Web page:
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In 2012, one of my closest friends (who also officiated my wedding) sent me the first chapter of a book that he was writing and asked for comments. In 2015, he moved to San Francisco and lived with me and my wife for a few months while completing the final draft and incorporating copy edits. My friend is J.D. Vance and his book became a New York Times bestseller. I highly recommend that you read it. If you’re pressed for time, you can instead stream the movie adaptation – also titled ‘Hillbilly Elegy’ – on Netflix. I’m still working on a pithy title for my own memoir.
Growing up in rural NE Ohio, I had a great deal of exposure to our local Amish community which accounts for 20% of all county residents. My mother worked as a teaching assistant at the county school for the developmentally handicapped, and I too attended preschool there as an “inclusion student” (half the preschool class was comprised of developmentally on-track children and the remainder developmentally handicapped). Five-year old me was aware that of the developmentally handicapped students, the Amish students seemed to be overrepresented in the halls, so I did what any little kid would do and incessantly asked “Why?” to every adult I could corner. The responses varied, but my mother’s answer was the one that stuck in my brain for years to come: “It’s genetics, sweetie.” I left preschool convinced that I needed to learn about this “genetics” stuff, and this ultimately led me to pursue a bachelor’s degrees in molecular genetics and in anthropology at Ohio State. One day, my favorite anthropology professor connected me with a cancer research team that needed to apply population genetics approaches to understand the origins of a cancer-associated gene mutation. This undergraduate research experience directed my graduate career toward genetic epidemiology, which enabled me to apply both anthropology and genetics to the study of human disease. An NCI post-doctoral training grant at UCSF gave me the opportunity to perform this research in adult glioma patient populations, an area of tremendous need, and the rest is history.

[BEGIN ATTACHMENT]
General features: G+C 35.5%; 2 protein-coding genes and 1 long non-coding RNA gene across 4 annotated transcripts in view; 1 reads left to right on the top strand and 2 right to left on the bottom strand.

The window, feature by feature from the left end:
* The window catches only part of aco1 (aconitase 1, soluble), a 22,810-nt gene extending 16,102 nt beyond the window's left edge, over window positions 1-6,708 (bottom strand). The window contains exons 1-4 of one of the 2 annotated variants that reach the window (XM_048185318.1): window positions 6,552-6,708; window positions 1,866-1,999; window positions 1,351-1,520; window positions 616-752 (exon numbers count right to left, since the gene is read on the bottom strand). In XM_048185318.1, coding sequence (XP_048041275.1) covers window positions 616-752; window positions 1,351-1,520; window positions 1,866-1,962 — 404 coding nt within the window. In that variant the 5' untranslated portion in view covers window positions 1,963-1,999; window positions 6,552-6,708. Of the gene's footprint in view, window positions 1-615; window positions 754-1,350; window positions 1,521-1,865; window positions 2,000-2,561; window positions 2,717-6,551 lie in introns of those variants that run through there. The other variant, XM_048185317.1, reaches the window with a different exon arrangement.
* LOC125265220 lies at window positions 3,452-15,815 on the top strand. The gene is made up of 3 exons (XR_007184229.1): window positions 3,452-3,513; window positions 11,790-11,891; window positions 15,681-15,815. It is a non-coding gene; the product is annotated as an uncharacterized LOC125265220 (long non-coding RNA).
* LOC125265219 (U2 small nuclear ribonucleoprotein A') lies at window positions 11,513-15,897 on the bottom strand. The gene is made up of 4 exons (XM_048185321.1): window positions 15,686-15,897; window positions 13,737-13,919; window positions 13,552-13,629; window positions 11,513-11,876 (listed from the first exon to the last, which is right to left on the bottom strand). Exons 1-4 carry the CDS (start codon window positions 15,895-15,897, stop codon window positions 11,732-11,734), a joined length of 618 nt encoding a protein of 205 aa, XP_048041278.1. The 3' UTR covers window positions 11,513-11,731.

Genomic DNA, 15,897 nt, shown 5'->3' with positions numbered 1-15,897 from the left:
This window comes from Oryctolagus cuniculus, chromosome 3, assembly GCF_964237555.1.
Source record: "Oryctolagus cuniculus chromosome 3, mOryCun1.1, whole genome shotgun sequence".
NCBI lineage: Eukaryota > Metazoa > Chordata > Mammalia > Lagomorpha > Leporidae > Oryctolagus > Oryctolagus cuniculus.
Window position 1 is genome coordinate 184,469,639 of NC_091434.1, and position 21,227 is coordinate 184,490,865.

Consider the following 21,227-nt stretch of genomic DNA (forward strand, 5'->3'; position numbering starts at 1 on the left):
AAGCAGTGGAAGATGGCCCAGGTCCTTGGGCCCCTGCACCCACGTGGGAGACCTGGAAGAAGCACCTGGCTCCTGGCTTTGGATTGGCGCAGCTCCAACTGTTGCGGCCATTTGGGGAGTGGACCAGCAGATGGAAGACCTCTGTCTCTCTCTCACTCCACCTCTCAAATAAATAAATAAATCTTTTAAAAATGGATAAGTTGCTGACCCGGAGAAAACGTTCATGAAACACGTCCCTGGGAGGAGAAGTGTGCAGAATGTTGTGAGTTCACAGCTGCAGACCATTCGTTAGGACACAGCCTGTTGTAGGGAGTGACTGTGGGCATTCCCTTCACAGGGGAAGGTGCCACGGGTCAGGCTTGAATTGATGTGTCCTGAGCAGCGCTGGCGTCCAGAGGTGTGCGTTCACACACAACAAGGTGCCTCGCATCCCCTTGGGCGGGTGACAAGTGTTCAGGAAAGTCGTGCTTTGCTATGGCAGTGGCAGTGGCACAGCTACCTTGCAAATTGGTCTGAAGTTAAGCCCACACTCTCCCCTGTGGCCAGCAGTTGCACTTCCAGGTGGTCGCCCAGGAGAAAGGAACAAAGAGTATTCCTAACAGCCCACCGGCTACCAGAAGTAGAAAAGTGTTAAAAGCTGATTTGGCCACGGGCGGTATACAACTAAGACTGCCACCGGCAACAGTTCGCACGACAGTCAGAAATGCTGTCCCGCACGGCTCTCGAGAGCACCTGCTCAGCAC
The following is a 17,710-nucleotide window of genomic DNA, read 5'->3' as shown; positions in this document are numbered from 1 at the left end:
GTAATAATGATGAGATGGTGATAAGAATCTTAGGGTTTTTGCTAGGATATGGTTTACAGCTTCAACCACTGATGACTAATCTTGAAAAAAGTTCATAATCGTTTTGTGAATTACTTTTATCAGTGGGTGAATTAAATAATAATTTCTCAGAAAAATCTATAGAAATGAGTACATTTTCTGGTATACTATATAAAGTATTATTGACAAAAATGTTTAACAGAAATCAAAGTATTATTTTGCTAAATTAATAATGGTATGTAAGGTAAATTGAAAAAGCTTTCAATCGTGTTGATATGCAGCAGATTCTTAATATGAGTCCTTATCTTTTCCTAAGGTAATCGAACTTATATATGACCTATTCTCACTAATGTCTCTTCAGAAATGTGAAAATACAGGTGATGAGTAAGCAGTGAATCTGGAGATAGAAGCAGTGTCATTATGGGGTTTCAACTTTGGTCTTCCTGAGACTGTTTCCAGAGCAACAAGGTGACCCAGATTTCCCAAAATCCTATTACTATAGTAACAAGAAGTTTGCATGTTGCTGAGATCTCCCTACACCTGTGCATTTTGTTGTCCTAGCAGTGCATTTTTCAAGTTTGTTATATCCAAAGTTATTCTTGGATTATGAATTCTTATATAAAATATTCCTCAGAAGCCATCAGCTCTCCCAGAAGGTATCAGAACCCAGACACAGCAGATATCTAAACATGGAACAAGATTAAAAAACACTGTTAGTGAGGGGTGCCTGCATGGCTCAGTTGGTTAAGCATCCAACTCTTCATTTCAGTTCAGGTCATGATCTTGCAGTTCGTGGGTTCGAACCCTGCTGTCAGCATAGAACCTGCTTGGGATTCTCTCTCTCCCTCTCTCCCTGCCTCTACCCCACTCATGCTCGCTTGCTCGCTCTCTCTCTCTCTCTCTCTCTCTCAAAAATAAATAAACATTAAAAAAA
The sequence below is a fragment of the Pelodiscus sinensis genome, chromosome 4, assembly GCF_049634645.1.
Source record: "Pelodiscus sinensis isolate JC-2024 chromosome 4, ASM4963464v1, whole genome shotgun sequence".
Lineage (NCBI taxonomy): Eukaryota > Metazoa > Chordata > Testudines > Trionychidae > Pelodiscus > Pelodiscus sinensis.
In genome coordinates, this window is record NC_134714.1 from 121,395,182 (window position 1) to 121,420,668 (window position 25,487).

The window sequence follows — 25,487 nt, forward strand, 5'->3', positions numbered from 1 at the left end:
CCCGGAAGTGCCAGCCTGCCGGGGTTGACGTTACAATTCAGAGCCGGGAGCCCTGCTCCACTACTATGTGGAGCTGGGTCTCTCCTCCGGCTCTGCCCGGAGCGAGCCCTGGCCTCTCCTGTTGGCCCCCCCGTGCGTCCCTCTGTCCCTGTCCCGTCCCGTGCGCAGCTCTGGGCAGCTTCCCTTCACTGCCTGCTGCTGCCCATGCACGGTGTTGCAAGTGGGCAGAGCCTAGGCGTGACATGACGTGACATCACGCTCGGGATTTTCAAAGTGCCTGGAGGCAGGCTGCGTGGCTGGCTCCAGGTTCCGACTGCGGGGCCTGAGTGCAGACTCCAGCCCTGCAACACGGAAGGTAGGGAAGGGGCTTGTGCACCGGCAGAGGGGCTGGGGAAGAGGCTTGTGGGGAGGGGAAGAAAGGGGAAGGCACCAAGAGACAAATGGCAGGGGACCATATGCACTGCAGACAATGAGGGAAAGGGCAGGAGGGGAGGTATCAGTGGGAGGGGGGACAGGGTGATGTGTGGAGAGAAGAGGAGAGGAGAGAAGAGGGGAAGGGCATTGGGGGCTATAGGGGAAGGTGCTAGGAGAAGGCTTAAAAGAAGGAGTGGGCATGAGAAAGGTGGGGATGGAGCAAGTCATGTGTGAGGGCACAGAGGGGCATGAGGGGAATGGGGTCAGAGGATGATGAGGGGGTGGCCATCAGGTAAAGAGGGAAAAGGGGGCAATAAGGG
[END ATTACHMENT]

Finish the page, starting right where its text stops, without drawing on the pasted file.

The Distinguished Scientist Award is an incredible endorsement of one’s promise as a brain tumor researcher and, more generally, one’s promise as a scientist. Receiving the DSA gave me the freedom to tackle challenging problems and carve out new niches in neuro-oncology research. Additionally, other DSA recipients who form our Sontag Foundation “community of scientists” are some of my closest collaborators and generously serve as a sounding board for new ideas and approaches.